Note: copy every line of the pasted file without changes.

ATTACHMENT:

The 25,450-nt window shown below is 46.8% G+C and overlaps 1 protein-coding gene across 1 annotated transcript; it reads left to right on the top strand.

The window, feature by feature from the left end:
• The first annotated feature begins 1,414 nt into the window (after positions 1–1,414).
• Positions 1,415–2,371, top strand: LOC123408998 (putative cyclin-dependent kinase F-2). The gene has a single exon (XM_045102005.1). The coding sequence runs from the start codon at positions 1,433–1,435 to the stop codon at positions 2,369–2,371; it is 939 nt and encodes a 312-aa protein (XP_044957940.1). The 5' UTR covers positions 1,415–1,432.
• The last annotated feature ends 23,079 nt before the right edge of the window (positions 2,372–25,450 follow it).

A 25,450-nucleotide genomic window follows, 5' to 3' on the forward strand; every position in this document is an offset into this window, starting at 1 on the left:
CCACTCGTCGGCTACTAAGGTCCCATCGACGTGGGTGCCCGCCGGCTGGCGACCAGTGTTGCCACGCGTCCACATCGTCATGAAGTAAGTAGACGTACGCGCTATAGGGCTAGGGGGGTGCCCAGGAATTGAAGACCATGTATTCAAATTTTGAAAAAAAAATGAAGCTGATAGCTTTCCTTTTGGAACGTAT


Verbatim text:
The 25,450-nt window shown below is 46.8% G+C and overlaps 1 protein-coding gene across 1 annotated transcript; it reads left to right on the top strand.

The window, feature by feature from the left end:
• The first annotated feature begins 1,414 nt into the window (after positions 1–1,414).
• Positions 1,415–2,371, top strand: LOC123408998 (putative cyclin-dependent kinase F-2). The gene has a single exon (XM_045102005.1). The coding sequence runs from the start codon at positions 1,433–1,435 to the stop codon at positions 2,369–2,371; it is 939 nt and encodes a 312-aa protein (XP_044957940.1). The 5' UTR covers positions 1,415–1,432.
• The last annotated feature ends 23,079 nt before the right edge of the window (positions 2,372–25,450 follow it).

A 25,450-nucleotide genomic window follows, 5' to 3' on the forward strand; every position in this document is an offset into this window, starting at 1 on the left:
CCACTCGTCGGCTACTAAGGTCCCATCGACGTGGGTGCCCGCCGGCTGGCGACCAGTGTTGCCACGCGTCCACATCGTCATGAAGTAAGTAGACGTACGCGCTATAGGGCTAGGGGGGTGCCCAGGAATTGAAGACCATGTATTCAAATTTTGAAAAAAAAATGAAGCTGATAGCTTTCCTTTTGGAACGTAT